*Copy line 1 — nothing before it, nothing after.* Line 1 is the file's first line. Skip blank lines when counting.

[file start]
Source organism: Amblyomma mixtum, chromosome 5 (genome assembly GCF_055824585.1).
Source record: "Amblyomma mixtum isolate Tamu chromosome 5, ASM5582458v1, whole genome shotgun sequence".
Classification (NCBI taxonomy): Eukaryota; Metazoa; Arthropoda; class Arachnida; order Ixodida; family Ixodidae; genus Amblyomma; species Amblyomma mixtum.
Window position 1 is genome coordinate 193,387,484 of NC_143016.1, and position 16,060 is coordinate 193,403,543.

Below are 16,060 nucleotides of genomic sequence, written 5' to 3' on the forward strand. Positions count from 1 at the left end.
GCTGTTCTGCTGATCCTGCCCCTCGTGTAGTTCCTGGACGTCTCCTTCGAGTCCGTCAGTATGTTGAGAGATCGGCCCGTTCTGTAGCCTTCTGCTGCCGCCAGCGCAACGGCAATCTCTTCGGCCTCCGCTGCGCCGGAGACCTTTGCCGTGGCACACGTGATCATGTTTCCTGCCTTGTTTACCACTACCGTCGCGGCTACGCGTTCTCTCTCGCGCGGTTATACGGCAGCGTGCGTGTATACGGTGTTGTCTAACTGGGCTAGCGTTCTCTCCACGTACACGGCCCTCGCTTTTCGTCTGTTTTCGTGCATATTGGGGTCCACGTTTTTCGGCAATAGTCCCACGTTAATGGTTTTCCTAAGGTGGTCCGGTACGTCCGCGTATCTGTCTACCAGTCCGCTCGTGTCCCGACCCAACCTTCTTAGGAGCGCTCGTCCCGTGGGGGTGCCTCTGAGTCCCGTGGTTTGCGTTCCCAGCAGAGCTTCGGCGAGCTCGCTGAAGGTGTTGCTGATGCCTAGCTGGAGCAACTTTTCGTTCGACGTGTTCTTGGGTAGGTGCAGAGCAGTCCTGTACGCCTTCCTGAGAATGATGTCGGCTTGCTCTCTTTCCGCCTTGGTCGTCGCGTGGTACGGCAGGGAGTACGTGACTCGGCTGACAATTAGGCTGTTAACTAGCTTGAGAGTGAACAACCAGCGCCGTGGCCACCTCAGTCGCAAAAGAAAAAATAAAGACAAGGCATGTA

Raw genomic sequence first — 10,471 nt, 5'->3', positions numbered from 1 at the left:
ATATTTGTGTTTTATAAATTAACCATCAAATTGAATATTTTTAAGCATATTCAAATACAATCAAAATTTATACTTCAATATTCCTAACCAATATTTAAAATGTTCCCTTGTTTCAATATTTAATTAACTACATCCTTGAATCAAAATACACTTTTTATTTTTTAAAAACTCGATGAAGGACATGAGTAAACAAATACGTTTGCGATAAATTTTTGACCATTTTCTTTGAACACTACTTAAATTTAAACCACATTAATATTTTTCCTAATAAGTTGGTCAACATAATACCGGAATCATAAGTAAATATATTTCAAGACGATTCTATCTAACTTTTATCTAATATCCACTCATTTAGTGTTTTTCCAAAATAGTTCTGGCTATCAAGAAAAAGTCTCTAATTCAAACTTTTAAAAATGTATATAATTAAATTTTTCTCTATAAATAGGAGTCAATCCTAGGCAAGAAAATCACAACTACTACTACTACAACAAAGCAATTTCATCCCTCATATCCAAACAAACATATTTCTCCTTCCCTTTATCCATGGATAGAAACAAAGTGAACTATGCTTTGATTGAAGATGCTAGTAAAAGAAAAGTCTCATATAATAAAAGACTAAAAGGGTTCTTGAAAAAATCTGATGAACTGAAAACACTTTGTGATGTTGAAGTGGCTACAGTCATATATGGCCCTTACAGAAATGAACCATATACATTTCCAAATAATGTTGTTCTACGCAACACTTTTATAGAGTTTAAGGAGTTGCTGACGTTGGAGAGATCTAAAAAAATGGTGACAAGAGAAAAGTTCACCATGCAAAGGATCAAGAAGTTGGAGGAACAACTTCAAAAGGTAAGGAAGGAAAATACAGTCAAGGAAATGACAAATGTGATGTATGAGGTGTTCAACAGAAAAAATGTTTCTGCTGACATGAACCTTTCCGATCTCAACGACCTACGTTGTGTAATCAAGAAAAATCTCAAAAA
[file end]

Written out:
Source organism: Amblyomma mixtum, chromosome 5 (genome assembly GCF_055824585.1).